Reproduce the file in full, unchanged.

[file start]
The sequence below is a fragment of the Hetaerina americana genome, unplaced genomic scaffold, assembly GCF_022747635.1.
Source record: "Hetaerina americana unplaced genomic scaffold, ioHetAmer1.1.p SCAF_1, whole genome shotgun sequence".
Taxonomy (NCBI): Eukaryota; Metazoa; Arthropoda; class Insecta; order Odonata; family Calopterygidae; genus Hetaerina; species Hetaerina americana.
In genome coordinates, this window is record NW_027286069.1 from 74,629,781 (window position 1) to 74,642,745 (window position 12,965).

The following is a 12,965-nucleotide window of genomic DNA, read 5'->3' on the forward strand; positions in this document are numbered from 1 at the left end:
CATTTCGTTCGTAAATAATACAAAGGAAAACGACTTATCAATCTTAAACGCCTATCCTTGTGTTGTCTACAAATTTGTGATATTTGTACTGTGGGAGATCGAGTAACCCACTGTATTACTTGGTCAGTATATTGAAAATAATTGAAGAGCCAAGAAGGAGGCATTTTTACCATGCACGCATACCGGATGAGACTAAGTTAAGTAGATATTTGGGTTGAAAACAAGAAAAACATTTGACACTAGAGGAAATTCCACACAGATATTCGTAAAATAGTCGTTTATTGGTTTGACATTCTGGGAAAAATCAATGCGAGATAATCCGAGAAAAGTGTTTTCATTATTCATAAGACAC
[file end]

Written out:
The sequence below is a fragment of the Hetaerina americana genome, unplaced genomic scaffold, assembly GCF_022747635.1.
Source record: "Hetaerina americana unplaced genomic scaffold, ioHetAmer1.1.p SCAF_1, whole genome shotgun sequence".
Taxonomy (NCBI): Eukaryota; Metazoa; Arthropoda; class Insecta; order Odonata; family Calopterygidae; genus Hetaerina; species Hetaerina americana.
In genome coordinates, this window is record NW_027286069.1 from 74,629,781 (window position 1) to 74,642,745 (window position 12,965).

The following is a 12,965-nucleotide window of genomic DNA, read 5'->3' on the forward strand; positions in this document are numbered from 1 at the left end:
CATTTCGTTCGTAAATAATACAAAGGAAAACGACTTATCAATCTTAAACGCCTATCCTTGTGTTGTCTACAAATTTGTGATATTTGTACTGTGGGAGATCGAGTAACCCACTGTATTACTTGGTCAGTATATTGAAAATAATTGAAGAGCCAAGAAGGAGGCATTTTTACCATGCACGCATACCGGATGAGACTAAGTTAAGTAGATATTTGGGTTGAAAACAAGAAAAACATTTGACACTAGAGGAAATTCCACACAGATATTCGTAAAATAGTCGTTTATTGGTTTGACATTCTGGGAAAAATCAATGCGAGATAATCCGAGAAAAGTGTTTTCATTATTCATAAGACAC